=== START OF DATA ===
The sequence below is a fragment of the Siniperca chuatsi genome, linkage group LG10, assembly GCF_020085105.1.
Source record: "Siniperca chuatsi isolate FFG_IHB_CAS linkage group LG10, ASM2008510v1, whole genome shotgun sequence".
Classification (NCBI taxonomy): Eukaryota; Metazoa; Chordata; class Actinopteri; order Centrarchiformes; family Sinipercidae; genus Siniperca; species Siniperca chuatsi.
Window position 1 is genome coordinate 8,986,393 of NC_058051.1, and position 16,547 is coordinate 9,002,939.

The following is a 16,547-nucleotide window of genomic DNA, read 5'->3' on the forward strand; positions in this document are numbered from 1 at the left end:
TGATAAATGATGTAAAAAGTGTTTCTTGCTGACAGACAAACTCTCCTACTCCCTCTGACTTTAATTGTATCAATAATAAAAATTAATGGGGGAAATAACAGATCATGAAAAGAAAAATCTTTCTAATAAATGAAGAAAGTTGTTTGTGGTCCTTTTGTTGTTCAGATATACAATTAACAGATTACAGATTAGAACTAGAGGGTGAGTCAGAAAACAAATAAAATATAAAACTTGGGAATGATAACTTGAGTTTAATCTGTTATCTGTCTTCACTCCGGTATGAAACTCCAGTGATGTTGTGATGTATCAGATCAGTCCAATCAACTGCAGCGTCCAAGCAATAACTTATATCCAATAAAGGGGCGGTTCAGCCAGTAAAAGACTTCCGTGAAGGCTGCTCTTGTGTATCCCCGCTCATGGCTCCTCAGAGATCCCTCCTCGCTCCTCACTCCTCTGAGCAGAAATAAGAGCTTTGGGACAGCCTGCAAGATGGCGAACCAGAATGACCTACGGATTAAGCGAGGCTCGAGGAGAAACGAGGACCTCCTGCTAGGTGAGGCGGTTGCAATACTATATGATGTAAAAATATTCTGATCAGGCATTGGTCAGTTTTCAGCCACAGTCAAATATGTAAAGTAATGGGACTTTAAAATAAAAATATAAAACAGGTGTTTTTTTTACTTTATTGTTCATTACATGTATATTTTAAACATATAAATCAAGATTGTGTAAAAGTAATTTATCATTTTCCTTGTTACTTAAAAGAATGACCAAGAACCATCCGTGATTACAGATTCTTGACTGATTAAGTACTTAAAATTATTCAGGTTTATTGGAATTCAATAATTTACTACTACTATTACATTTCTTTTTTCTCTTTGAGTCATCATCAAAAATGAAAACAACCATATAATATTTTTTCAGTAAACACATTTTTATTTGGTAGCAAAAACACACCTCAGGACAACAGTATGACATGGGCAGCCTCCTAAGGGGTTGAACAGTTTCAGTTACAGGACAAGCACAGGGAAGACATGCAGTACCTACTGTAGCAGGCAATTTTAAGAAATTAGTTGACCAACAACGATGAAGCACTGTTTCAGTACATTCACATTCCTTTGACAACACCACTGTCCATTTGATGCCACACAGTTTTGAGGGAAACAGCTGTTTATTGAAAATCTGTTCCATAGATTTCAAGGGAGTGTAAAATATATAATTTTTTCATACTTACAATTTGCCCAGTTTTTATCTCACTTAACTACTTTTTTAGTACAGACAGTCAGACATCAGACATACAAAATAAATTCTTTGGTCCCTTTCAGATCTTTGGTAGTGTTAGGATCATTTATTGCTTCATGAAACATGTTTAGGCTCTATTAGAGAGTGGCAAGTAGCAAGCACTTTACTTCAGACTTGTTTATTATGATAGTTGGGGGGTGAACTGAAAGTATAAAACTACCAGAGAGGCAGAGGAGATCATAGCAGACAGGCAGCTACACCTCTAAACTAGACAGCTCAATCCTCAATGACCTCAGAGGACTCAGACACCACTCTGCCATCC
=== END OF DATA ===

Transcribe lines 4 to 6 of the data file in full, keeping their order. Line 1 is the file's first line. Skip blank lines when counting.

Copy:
Window position 1 is genome coordinate 8,986,393 of NC_058051.1, and position 16,547 is coordinate 9,002,939.

The following is a 16,547-nucleotide window of genomic DNA, read 5'->3' on the forward strand; positions in this document are numbered from 1 at the left end:
TGATAAATGATGTAAAAAGTGTTTCTTGCTGACAGACAAACTCTCCTACTCCCTCTGACTTTAATTGTATCAATAATAAAAATTAATGGGGGAAATAACAGATCATGAAAAGAAAAATCTTTCTAATAAATGAAGAAAGTTGTTTGTGGTCCTTTTGTTGTTCAGATATACAATTAACAGATTACAGATTAGAACTAGAGGGTGAGTCAGAAAACAAATAAAATATAAAACTTGGGAATGATAACTTGAGTTTAATCTGTTATCTGTCTTCACTCCGGTATGAAACTCCAGTGATGTTGTGATGTATCAGATCAGTCCAATCAACTGCAGCGTCCAAGCAATAACTTATATCCAATAAAGGGGCGGTTCAGCCAGTAAAAGACTTCCGTGAAGGCTGCTCTTGTGTATCCCCGCTCATGGCTCCTCAGAGATCCCTCCTCGCTCCTCACTCCTCTGAGCAGAAATAAGAGCTTTGGGACAGCCTGCAAGATGGCGAACCAGAATGACCTACGGATTAAGCGAGGCTCGAGGAGAAACGAGGACCTCCTGCTAGGTGAGGCGGTTGCAATACTATATGATGTAAAAATATTCTGATCAGGCATTGGTCAGTTTTCAGCCACAGTCAAATATGTAAAGTAATGGGACTTTAAAATAAAAATATAAAACAGGTGTTTTTTTTACTTTATTGTTCATTACATGTATATTTTAAACATATAAATCAAGATTGTGTAAAAGTAATTTATCATTTTCCTTGTTACTTAAAAGAATGACCAAGAACCATCCGTGATTACAGATTCTTGACTGATTAAGTACTTAAAATTATTCAGGTTTATTGGAATTCAATAATTTACTACTACTATTACATTTCTTTTTTCTCTTTGAGTCATCATCAAAAATGAAAACAACCATATAATATTTTTTCAGTAAACACATTTTTATTTGGTAGCAAAAACACACCTCAGGACAACAGTATGACATGGGCAGCCTCCTAAGGGGTTGAACAGTTTCAGTTACAGGACAAGCACAGGGAAGACATGCAGTACCTACTGTAGCAGGCAATTTTAAGAAATTAGTTGACCAACAACGATGAAGCACTGTTTCAGTACATTCACATTCCTTTGACAACACCACTGTCCATTTGATGCCACACAGTTTTGAGGGAAACAGCTGTTTATTGAAAATCTGTTCCATAGATTTCAAGGGAGTGTAAAATATATAATTTTTTCATACTTACAATTTGCCCAGTTTTTATCTCACTTAACTACTTTTTTAGTACAGACAGTCAGACATCAGACATACAAAATAAATTCTTTGGTCCCTTTCAGATCTTTGGTAGTGTTAGGATCATTTATTGCTTCATGAAACATGTTTAGGCTCTATTAGAGAGTGGCAAGTAGCAAGCACTTTACTTCAGACTTGTTTATTATGATAGTTGGGGGGTGAACTGAAAGTATAAAACTACCAGAGAGGCAGAGGAGATCATAGCAGACAGGCAGCTACACCTCTAAACTAGACAGCTCAATCCTCAATGACCTCAGAGGACTCAGACACCACTCTGCCATCC